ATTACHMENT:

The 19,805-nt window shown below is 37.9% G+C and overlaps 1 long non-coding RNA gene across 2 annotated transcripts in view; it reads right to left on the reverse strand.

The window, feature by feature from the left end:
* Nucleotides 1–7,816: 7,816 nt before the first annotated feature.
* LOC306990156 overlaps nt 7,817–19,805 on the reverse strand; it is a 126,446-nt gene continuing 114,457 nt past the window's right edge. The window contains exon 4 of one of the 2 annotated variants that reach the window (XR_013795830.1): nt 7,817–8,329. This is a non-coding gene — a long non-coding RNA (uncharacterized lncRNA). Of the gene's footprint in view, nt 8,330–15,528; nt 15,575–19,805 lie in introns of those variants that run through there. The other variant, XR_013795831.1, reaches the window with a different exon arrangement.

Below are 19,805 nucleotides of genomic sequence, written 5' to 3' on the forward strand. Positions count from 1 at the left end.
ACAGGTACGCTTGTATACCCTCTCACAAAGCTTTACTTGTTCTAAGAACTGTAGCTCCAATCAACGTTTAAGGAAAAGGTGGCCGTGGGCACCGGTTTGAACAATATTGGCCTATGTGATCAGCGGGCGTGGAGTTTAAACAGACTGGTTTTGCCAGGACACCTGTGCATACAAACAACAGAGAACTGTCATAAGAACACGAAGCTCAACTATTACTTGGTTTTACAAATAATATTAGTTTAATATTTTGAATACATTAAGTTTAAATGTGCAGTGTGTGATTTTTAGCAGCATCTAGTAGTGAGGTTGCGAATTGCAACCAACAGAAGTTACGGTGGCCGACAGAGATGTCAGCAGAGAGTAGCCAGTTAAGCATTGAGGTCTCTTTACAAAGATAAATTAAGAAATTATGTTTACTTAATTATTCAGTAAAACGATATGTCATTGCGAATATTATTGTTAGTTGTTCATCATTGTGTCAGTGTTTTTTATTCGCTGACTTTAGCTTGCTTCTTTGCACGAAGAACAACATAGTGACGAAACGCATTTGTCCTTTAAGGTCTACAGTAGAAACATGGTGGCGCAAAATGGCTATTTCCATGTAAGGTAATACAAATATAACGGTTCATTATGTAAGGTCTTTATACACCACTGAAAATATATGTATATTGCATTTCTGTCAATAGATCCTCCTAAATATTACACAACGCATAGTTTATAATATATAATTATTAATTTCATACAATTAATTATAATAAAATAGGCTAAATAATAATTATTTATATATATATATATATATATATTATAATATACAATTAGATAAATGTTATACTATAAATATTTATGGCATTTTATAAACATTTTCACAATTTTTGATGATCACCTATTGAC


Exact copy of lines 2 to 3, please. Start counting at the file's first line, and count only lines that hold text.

The window, feature by feature from the left end:
* Nucleotides 1–7,816: 7,816 nt before the first annotated feature.